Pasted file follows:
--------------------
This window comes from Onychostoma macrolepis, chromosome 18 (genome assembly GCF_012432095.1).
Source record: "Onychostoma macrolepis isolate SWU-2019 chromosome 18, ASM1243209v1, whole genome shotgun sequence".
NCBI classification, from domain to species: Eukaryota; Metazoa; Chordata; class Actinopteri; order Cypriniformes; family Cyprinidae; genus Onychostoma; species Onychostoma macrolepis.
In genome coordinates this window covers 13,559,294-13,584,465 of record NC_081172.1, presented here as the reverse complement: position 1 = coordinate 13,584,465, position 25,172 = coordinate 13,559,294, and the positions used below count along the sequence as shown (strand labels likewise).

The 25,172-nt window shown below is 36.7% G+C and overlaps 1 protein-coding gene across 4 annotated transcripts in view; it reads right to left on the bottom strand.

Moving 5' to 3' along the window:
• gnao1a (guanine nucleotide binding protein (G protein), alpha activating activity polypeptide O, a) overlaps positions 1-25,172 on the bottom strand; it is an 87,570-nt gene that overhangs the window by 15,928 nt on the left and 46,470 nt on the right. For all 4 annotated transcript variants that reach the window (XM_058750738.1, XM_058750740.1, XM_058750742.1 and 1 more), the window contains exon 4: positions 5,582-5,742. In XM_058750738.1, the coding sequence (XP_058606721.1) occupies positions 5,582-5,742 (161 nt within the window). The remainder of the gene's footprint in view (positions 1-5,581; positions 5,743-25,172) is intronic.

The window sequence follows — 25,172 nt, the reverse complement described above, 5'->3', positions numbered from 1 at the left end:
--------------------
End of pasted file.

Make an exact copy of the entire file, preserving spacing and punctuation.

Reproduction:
This window comes from Onychostoma macrolepis, chromosome 18 (genome assembly GCF_012432095.1).
Source record: "Onychostoma macrolepis isolate SWU-2019 chromosome 18, ASM1243209v1, whole genome shotgun sequence".
NCBI classification, from domain to species: Eukaryota; Metazoa; Chordata; class Actinopteri; order Cypriniformes; family Cyprinidae; genus Onychostoma; species Onychostoma macrolepis.
In genome coordinates this window covers 13,559,294-13,584,465 of record NC_081172.1, presented here as the reverse complement: position 1 = coordinate 13,584,465, position 25,172 = coordinate 13,559,294, and the positions used below count along the sequence as shown (strand labels likewise).

The 25,172-nt window shown below is 36.7% G+C and overlaps 1 protein-coding gene across 4 annotated transcripts in view; it reads right to left on the bottom strand.

Moving 5' to 3' along the window:
• gnao1a (guanine nucleotide binding protein (G protein), alpha activating activity polypeptide O, a) overlaps positions 1-25,172 on the bottom strand; it is an 87,570-nt gene that overhangs the window by 15,928 nt on the left and 46,470 nt on the right. For all 4 annotated transcript variants that reach the window (XM_058750738.1, XM_058750740.1, XM_058750742.1 and 1 more), the window contains exon 4: positions 5,582-5,742. In XM_058750738.1, the coding sequence (XP_058606721.1) occupies positions 5,582-5,742 (161 nt within the window). The remainder of the gene's footprint in view (positions 1-5,581; positions 5,743-25,172) is intronic.

The window sequence follows — 25,172 nt, the reverse complement described above, 5'->3', positions numbered from 1 at the left end: